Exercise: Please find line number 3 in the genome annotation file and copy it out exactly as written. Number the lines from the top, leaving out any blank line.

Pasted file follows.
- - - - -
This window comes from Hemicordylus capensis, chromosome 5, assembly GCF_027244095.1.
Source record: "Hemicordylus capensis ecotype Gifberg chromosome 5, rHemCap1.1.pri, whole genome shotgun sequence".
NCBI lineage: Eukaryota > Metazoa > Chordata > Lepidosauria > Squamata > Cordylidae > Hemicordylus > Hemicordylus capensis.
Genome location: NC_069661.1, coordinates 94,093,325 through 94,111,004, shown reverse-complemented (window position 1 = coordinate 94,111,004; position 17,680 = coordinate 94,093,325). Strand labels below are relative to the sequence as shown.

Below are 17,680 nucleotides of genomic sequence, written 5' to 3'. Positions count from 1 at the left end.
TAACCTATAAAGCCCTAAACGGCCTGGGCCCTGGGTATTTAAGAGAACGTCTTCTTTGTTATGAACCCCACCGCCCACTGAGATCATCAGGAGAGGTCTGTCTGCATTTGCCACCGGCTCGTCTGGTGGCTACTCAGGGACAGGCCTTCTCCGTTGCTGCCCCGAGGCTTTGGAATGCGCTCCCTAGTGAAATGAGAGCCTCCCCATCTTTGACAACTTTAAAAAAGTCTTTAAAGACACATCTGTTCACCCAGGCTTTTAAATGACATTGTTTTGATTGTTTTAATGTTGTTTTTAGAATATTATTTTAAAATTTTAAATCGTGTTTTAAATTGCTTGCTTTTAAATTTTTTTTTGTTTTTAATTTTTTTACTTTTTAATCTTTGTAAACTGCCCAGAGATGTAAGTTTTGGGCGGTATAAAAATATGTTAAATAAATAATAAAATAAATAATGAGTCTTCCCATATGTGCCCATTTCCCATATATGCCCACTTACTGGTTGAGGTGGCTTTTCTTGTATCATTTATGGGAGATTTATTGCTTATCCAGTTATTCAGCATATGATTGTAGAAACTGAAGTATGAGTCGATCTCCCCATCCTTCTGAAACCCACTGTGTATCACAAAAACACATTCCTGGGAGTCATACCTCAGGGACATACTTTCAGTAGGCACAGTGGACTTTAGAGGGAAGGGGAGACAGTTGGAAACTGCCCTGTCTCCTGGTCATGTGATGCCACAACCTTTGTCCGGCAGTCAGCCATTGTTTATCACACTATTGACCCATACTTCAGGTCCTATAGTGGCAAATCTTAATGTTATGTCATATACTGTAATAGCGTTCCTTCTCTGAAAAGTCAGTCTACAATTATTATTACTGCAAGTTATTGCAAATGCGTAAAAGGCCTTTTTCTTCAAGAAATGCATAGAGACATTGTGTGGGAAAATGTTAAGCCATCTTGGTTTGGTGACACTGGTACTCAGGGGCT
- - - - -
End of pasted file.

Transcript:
NCBI lineage: Eukaryota > Metazoa > Chordata > Lepidosauria > Squamata > Cordylidae > Hemicordylus > Hemicordylus capensis.